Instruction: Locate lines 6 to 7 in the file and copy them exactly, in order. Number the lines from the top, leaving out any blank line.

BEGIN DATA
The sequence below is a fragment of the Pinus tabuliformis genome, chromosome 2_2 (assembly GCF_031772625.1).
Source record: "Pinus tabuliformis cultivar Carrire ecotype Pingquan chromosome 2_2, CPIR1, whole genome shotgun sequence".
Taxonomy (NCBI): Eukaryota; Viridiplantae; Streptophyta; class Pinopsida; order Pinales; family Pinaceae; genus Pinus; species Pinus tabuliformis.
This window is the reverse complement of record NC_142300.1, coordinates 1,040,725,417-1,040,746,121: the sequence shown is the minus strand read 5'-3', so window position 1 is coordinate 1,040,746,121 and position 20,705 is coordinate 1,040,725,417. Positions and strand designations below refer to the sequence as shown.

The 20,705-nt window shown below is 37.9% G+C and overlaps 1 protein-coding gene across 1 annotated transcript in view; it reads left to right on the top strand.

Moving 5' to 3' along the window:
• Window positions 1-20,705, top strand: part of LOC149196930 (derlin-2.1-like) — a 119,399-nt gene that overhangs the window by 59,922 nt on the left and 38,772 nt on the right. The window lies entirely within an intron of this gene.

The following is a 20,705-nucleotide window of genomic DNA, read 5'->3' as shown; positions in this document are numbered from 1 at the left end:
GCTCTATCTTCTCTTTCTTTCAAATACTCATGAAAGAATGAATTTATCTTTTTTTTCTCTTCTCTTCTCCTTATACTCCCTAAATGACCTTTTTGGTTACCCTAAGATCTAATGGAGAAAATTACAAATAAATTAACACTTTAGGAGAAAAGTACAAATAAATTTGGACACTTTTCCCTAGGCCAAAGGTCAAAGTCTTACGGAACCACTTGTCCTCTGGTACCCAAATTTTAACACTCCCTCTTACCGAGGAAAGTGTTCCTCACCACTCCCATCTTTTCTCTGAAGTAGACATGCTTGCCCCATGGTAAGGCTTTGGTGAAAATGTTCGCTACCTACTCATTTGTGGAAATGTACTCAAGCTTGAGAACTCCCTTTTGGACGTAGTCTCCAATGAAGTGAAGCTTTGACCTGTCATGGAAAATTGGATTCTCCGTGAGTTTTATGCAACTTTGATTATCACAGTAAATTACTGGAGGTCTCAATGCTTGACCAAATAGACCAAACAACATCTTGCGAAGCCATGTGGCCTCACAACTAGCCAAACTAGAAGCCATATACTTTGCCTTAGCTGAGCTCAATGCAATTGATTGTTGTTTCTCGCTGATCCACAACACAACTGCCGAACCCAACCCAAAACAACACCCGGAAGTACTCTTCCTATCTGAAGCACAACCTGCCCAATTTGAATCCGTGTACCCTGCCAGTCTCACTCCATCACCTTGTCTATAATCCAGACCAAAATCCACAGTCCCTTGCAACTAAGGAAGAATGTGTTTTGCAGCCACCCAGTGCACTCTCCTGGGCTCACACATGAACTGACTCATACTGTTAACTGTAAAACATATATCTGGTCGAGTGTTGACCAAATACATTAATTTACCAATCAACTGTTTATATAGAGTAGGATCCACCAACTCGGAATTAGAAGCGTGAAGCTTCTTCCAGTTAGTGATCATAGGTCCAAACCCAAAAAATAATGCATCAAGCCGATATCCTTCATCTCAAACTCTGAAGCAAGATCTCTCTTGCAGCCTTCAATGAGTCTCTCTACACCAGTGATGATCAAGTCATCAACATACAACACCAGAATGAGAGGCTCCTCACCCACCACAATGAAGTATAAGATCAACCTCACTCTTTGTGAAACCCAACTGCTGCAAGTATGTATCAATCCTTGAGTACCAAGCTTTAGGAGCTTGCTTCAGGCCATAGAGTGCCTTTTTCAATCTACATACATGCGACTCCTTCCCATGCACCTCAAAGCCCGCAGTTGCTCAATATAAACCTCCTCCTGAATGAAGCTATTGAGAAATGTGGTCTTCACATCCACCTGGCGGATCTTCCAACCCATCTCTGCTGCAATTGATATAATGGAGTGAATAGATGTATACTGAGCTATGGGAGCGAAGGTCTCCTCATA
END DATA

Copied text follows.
Moving 5' to 3' along the window:
• Window positions 1-20,705, top strand: part of LOC149196930 (derlin-2.1-like) — a 119,399-nt gene that overhangs the window by 59,922 nt on the left and 38,772 nt on the right. The window lies entirely within an intron of this gene.